GE will benefit as their core business is in the design and manufacture of gas turbine technology. They are one of the largest employers in the UK and so the commercial advantages that this project will bring them will increase job security. The project will help GE to incorporate NDE into their design cycle and in so doing help them to identify the critical parameters to monitor the early stages of potential failure of a component when in service. It will also lead to longer intervals between in-service inspections which will reduce costs. It will also help their design engineers quickly adapt their designs for future demands.

Beyond the immediate impact on industry it is clear that the public will benefit from having safer lives, in having improved job security and economic growth, and in the environment benefitting from the lower energy costs and reduced landfill of remanufacturing.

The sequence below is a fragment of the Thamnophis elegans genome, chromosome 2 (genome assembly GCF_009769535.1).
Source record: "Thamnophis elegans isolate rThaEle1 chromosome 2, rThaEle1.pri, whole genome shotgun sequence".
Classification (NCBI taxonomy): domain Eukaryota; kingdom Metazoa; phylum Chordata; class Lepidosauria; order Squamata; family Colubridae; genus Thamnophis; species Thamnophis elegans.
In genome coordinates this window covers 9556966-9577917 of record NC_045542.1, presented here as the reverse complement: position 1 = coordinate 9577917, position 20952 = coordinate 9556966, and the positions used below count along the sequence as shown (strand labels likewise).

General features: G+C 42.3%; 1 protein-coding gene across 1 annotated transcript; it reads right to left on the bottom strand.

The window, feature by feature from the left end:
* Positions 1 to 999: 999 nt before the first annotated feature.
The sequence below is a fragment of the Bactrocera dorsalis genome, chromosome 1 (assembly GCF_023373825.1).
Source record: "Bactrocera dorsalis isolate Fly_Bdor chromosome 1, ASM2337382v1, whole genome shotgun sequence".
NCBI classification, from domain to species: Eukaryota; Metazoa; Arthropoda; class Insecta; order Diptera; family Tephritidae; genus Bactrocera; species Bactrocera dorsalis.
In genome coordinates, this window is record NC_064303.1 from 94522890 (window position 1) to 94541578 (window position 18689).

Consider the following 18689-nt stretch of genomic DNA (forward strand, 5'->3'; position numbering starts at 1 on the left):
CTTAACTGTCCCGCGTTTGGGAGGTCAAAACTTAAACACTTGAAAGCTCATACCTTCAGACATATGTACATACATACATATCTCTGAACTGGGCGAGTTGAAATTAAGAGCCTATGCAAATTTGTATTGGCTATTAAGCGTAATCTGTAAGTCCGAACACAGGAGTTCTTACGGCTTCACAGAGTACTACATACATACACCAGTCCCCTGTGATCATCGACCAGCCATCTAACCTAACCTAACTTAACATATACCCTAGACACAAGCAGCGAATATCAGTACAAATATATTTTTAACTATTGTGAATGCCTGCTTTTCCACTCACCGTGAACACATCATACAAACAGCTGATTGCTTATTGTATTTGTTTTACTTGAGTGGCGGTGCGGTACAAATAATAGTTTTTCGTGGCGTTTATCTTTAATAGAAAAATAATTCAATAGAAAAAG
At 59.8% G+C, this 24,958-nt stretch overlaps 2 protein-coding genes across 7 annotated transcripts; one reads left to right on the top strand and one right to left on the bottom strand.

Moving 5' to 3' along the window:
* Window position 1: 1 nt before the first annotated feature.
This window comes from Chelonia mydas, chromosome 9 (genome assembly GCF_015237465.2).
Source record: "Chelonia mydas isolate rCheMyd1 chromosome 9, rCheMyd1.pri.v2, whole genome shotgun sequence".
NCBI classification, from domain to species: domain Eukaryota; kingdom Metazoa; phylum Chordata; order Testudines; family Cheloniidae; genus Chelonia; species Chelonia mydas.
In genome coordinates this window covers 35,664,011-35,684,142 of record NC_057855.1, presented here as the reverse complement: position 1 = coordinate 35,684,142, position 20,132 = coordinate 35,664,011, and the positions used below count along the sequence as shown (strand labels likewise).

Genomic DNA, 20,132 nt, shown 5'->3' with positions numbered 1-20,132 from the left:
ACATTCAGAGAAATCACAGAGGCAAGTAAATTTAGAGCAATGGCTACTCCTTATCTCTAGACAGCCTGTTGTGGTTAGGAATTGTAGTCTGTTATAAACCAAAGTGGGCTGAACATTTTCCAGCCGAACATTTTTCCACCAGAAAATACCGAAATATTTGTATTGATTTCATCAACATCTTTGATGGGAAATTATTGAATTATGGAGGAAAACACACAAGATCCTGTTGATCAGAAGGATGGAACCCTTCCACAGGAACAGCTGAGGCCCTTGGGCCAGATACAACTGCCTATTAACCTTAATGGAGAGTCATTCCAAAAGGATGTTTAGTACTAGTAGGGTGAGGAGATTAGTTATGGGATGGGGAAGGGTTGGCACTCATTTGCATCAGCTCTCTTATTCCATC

The project will have a life changing impact on the employed research associate and other researchers involved. The researchers on the project will spend valuable time through secondments to industrial partners. Through working in such a multidisciplinary project, and the close contact with industrial partners and interaction with academic partners, highly skilled researchers will be trained that are ready for both industry R&D and academia. The research sustainability of the UK will benefit from these researchers in the future. In turn, the researchers and engineers from our industrial partners will gain a deeper understanding of the academic sector and develop their ability to work with universities. A number of impact activities such as on-site industrial collaboration and networking have been planned to maximise the economic impact of this project, with justified resources from EPSRC geared up by substantial contributions from the industrial partners.